WASHINGTON (Reuters) – Scientists using sophisticated techniques for determining the age of bone fragments, teeth, and artifacts in a Siberian cave provided new insights into a mysterious extinct human species that may be more advanced than previously.
The entrance to Denisova Cave, which contains evidence of earlier settlement by extinct human species in the Anui River Valley in the Altai Mountains in Siberia (Russia), is presented in this picture, published on January 30, 2019. Richard Roberts / Handout via REUTERS
Investigations published on Wednesday highlight the species called Denisovans, known only from washed-out remains of Denisova Cave in the foothills of the Altai Mountains in Russia.
Although puzzling, they left genetic traces in our species, Homo sapiens, especially among the indigenous populations of Papua New Guinea and Australia, which have a small but significant percentage of denisovan DNA the mixing of earlier species.
Fossils and DNA traces showed that Denisovans occurred in the cave at least 200,000 to 50,000 years ago, and Neanderthals, a closely related extinct human species, were there 200,000 to 80,000 years ago, according to new research. Stone tools suggested that one or both species occupied the cave 300,000 years ago.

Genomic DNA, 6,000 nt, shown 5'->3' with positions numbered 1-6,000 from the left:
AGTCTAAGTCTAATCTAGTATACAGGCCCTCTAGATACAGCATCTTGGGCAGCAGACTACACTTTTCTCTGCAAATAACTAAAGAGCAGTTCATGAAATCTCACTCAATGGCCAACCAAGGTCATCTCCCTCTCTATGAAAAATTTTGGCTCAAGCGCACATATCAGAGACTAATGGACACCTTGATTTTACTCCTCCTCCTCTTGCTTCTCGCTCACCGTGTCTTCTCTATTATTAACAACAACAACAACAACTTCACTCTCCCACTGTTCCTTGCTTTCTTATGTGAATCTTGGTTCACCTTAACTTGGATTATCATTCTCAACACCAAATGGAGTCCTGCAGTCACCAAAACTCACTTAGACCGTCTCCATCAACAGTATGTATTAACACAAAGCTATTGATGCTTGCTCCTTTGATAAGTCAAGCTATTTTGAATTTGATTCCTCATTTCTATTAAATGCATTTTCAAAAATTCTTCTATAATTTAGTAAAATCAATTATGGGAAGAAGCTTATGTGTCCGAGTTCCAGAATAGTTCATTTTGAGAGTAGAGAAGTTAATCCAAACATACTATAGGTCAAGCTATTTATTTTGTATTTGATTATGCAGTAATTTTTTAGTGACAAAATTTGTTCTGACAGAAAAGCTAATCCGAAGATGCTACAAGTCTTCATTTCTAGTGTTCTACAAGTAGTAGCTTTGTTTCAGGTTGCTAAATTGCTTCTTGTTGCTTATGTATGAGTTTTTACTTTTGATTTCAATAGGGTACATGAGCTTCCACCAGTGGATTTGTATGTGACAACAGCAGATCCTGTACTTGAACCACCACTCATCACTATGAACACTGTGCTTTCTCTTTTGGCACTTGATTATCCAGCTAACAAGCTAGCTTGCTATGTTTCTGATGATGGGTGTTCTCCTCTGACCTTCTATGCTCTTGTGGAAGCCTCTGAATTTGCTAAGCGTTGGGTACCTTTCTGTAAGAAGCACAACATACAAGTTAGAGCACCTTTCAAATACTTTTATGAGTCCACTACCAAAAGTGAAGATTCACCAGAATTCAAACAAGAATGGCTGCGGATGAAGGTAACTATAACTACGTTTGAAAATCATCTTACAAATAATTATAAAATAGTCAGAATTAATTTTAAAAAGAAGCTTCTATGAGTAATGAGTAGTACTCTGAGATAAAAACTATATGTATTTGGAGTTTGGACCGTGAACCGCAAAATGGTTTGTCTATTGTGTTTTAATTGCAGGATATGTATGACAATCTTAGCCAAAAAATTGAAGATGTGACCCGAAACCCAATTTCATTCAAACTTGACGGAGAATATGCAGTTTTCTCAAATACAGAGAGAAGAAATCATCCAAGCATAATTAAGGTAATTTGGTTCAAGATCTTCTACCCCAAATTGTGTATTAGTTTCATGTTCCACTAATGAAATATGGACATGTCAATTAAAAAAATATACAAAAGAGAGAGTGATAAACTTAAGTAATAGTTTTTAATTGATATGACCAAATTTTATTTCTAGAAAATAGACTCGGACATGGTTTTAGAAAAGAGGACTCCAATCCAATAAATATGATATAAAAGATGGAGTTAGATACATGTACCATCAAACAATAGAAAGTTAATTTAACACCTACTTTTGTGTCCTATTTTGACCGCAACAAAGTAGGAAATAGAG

Last year, scientists described a Denisova cave bones fragment of a girl whose mother was a Neanderthal and a father a Denisovan, proof of the crossing. The girl nicknamed "Denny" lived about 100,000 years ago, as new research shows.
Supporters of animal teeth and bony spikes from the cave were 43,000 to 49,000 years old. They may have been made by Denisovans, indicating a degree of intellectual intelligence.
"Traditionally, these objects are associated with the expansion of our species in Western Europe and are seen as a hallmark of behavioralism, in which case Denisovans may be their authors," said archaeologist Katerina Douka of the Max Planck Institute for Science of human history in Germany.
Our species originated in Africa about 300,000 years ago and later spread worldwide. There is no evidence that Homo sapiens had reached Denisova Cave when these items were made.
Denisovans are known only from three teeth and a finger bone.
"New fossils are particularly welcome, as we know almost nothing about the appearance of the Denisovans, except that they have rather chunky teeth," said geochronologist Zenobia Jacobs of the University of Wollongong in Australia.
"Their DNA in the modern Australian Aboriginals and Neuguines suggests a tantalizing hint that they may have been widespread in Asia and Southeast Asia, but we must look for hard evidence of their presence in these regions." Denisovan's History " Geochronologist Richard Bert added to the University of Wollongong.
The research was published in the journal Nature.
Reporting by Will Dunham; Cut by Sandra Maler